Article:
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Violin/Taking apart a violin and putting it back together again



My 14 year old daughter wants me to buy a banged up violin so she can take it apart and put it back together again and strip the varnish and repaint it.  I was wondering if you have any tips and also what type of glue I should get her if she decides to completely dismantle it rather than just stipping the varnish and repainting it?

I was thinking of getting an old Pfrehschner or whatever I can get for about $60 (although I hear they are heavy violins).  I was going to steer clear of any with cracks, but do you think if she glued the cracks that it would be an issue?

Thanks for any advice you can give,


ANSWER: Hi Claire

I will answer more fully later after I have a better idea of what your daughter wants to do.

One of the first things you must think about is how you are going to put the instrument  back together, assuming you meant by that to remove the top. Gluing the top on requires clamping it all around so that nothing is left open and the neck is at the proper angle, that requires about 30-35 clamps. Since you were asking about glue (hot hide glue always), I assume you are talking about the removal of the top, but I just want to be sure before going into too much detail. Cracks are a different issue, but can also be tackled if one knows how to proceed.

Depending on what you want the end result to be, keep in mind that "paint" ruins the sound.  If she is looking at producing an art work, that is fine, but if she wants an instrument that can be played, the paint will destroy the sound.  I know you are only talking about a low quality instrument, but it will still make it sound worse than it originally was.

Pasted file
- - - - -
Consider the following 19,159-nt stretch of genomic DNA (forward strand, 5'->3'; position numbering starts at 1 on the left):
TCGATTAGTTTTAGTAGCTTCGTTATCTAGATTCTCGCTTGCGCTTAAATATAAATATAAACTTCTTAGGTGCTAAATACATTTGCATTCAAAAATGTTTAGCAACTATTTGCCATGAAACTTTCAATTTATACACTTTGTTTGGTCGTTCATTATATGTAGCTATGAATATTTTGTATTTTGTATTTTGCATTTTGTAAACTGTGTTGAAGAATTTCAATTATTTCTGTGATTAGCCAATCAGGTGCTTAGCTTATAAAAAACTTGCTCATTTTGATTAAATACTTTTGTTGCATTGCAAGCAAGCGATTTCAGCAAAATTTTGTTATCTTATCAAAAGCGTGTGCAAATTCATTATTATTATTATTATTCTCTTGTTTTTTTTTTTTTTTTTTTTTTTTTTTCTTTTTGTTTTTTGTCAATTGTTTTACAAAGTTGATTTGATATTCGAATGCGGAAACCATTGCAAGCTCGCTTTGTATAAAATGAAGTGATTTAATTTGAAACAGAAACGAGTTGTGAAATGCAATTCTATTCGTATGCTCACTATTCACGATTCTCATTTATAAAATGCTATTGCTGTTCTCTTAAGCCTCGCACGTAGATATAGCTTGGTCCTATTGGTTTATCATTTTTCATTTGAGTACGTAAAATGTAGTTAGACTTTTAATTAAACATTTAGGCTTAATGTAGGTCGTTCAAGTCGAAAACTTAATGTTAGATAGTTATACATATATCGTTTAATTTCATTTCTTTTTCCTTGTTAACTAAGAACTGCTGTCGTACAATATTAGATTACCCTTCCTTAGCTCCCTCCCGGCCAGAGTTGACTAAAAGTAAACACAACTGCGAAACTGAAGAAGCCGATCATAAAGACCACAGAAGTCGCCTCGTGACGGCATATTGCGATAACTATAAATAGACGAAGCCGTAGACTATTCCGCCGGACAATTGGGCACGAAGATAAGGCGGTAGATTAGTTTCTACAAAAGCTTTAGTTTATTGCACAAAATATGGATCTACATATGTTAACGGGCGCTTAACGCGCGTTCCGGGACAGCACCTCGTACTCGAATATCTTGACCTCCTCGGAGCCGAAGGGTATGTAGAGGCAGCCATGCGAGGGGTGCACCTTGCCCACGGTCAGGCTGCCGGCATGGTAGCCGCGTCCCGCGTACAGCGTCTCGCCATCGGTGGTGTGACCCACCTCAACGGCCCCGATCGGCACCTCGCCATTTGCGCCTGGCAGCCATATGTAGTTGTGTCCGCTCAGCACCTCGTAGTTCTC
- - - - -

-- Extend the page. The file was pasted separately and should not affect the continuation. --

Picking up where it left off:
Let me know what her plans for "taking apart" are so that I may more fully answer your question.

---------- FOLLOW-UP ----------

QUESTION: Thanks for your reply, I have talked to my daughter and it seems she just wants to mess with the finish for now (so no gluing and clamping required).

I have done a little web surfing and I think that I might be able to persuade her to use some dyes that can be added to varnishes - I saw some called TransTint, but know nothing about them or what varnish should be made or store bought to use - although I want to try and avoid a heavy varnish, is there such a thing as an oiled finish? Any recommendations would be greatly appreciated.